This is part of why I think Catan is a lesser game than the others in its cohort. Honestly? Winning by development cards is boring and unglamorous. It has none of the evil secret plan appeal that the less obvious strategies in games like Power Grid do.

Development cards are a perfectly valid way to win at Catan, I don't see what's "unglamourous" about them. In fact, chasing them always makes for a risky game, since there's so much randomness involved. There are 5 VPs in the deck, but only 25 cards in all, so generally each card has a one-fifth change of being a victory point. But the real danger with Development cards is that, if you go after them instead of building, you lag behind in card income, which can quickly become fatal.

What other games are there besides Pandemic where that's possible?

See Forbidden Island. It's very much Pandemic Lite.
posted by JHarris at 5:51 PM on May 10, 2012 [2 favorites]


While bizarre market-trades happen in Catan, I will fully relish those (literal) under-the-table deals to yank the majority from another player. In our defense, she is the type of player who always seems to win.

I feel I have to remind you that Acquire is not intended to be a game that is played that way -- trading between players is completely against the rules. You are not playing Acquire; you are playing a house-ruled variant. There are games where I feel the right house rules can improve play, but Acquire is not one of them.

As for dealing with your shark opponent, by cheating against her you are doing both her and yourselves a disservice -- she, because her skills are not resulting in her winning when they rightfully should, and you, because by playing in this way you are giving yourselves a crutch and not improving. Why are you playing board games if not to honestly approach the game fairly? If it's to win at any cost, then I submit that you might be playing for the wrong reasons.

Instead, why not look around BoardGameGeek and learn some effective Acquire strategies, then share them with your opponents?
posted by JHarris at 6:00 PM on May 10, 2012


Lie, Cheat & Steal: the game where cheating isn't just mandatory, it's even in the name.
posted by scalefree at 6:37 PM on May 10, 2012


I feel I have to remind you that Acquire is not intended to be a game that is played that way -- trading between players is completely against the rules. You are not playing Acquire; you are playing a house-ruled variant. There are games where I feel the right house rules can improve play, but Acquire is not one of them.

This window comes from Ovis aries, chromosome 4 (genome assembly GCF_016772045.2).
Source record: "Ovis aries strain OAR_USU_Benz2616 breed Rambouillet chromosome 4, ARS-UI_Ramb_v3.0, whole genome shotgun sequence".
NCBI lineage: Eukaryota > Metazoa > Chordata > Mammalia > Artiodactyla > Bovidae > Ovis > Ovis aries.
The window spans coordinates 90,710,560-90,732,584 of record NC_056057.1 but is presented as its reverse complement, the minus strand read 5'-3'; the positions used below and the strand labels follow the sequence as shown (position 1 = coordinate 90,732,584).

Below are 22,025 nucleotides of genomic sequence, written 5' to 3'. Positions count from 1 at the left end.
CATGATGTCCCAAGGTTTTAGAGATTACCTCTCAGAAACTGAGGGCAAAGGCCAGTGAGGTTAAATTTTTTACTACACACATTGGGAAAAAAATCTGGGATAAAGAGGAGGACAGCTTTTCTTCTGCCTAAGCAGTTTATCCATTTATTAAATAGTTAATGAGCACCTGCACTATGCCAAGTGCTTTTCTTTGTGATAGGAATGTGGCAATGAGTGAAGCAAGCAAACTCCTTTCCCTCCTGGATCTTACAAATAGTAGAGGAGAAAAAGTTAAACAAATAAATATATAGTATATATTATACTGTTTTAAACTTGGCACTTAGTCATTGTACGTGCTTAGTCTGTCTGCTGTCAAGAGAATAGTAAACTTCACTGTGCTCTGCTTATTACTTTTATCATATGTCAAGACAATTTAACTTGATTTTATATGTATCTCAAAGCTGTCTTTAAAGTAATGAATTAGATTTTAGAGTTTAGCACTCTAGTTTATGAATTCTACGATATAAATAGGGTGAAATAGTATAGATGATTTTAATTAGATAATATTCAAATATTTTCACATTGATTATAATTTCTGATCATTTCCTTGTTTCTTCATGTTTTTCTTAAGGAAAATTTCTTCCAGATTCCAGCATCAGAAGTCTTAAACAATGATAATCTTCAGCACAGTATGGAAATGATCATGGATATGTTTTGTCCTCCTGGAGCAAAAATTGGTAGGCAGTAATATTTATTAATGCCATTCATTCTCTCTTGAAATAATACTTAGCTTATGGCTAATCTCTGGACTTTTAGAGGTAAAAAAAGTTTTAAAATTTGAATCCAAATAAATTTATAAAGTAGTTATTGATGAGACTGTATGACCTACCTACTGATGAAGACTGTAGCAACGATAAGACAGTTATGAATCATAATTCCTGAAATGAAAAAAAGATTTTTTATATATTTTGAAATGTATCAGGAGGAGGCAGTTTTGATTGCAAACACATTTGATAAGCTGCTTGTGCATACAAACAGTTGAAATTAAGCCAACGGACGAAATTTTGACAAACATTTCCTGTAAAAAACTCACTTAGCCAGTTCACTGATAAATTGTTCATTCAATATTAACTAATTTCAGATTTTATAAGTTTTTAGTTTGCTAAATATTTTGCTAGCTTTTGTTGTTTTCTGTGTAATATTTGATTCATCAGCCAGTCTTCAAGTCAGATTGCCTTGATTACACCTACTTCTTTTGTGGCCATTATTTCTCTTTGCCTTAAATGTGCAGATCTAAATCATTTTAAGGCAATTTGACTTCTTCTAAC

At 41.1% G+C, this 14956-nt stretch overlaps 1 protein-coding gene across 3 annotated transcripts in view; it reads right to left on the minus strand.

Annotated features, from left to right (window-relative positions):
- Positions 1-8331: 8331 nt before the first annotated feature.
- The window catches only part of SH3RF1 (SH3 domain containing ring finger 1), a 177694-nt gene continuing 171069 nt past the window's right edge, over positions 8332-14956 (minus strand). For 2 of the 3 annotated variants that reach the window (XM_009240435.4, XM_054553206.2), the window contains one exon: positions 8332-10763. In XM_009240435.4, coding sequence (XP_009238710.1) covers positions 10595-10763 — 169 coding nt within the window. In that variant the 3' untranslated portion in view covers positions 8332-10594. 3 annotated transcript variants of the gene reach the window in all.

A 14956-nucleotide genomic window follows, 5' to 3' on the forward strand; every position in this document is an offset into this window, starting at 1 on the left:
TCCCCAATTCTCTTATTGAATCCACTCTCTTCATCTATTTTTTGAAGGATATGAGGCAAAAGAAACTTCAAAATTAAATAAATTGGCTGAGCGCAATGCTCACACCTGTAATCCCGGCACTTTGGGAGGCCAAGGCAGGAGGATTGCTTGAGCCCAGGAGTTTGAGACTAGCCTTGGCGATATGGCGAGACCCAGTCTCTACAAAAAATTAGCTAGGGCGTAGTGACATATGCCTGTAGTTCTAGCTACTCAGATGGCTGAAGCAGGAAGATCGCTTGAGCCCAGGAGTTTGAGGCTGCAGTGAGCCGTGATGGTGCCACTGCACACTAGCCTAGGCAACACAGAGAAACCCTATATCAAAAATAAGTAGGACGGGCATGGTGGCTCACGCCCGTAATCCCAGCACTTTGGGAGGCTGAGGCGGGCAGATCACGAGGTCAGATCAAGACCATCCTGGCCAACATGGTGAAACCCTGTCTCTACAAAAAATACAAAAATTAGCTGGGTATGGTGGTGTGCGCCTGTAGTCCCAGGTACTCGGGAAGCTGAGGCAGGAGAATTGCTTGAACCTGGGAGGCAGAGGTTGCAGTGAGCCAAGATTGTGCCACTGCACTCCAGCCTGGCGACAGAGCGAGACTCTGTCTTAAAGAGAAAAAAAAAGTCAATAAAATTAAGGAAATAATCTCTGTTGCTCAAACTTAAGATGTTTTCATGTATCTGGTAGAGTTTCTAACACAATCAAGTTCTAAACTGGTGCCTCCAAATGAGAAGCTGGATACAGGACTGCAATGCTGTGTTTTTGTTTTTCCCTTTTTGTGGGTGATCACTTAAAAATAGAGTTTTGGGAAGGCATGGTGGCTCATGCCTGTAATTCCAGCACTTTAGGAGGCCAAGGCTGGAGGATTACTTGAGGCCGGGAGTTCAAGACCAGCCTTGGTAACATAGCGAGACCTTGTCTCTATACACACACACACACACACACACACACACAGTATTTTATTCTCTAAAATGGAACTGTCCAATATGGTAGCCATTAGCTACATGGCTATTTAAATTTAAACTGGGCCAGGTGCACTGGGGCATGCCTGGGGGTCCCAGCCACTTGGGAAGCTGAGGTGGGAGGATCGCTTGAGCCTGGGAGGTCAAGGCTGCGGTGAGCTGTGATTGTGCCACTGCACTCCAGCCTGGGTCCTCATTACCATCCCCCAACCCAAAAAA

As for dealing with your shark opponent, by cheating against her you are doing both her and yourselves a disservice -- she, because her skills are not resulting in her winning when they rightfully should, and you, because by playing in this way you are giving yourselves a crutch and not improving. Why are you playing board games if not to honestly approach the game fairly? If it's to win at any cost, then I submit that you might be playing for the wrong reasons.

Instead, why not look around BoardGameGeek and learn some effective Acquire strategies, then share them with your opponents?


Noted, and agreed regarding "house rules." When we play Acquire with others who are not the standard three-or-four of us who have been playing this game in the marathon manner to which we were once accustomed (again, we played this weekly for at least a year, possibly longer -- we were, you could say, mildly obsessed), we abide by the rules and are totally fine with that. We have, by no means, made a house rule about trading or selling stock to another player. In fact, we're pretty adamant about following. Which makes it sound like I'm contradicting myself, but it's to let you know we knew we were cheating (yep, that's what we were doing) by exchanging a couple of my Luxors for his one Imperial that would make my card count tie with hers.

I apologize that I made it sound like we cheat all the time -- we don't. We're aware of strategy, and we use it to our advantage. For example, I know the general tactics my "shark opponent" uses, and I find that the easiest way to win against her (because she typically invests highly in one expensive hotel) is to make sure I've quietly (and legally!) got at least secondary in everything on the board. By letting the others duke it out for maybe one or two majorities -- but having secondary in everything -- is often a surprising win (at least to your opponents who generally are more focused on majority stock share, and find it amusing you've bought up a "little bit of everything" and are quickly cashless -- yet somehow rake in the dough at the end). Oh, and I'm not about to share this tactic with my opponents because I like quietly winning. Although by now we're all fairly aware of each other's tactics, so it's more just a matter of seeing if you've got the better tiles to make sure your strategy trumps the others (and is why we often will play random tiles -- or refuse to play that critical tile -- just because we know, for tonight, our standard strategy will not work, but we could mess up someone else. Yes, I'm not the only annoying one in our group, apparently).

So, I am fully aware that Acquire is not intended to be played the way I originally described above, but I typically play with friends who, after we've been playing something for awhile, come up with "house rules" to make it more interesting (not all are so devious). For example, we've made it a house rule in Catan that if someone rolls a 7, the extraneous cards don't go back to the bank -- instead, they go to the person that rolled the 7. This also ups the strategy because it isn't merely giving up cards you could have used, but that will never be used again -- it's possibly giving an advantage to your opponent. It also makes the robber that much more dreaded if you've suddenly got a handful of cards and your turn is three rolls away.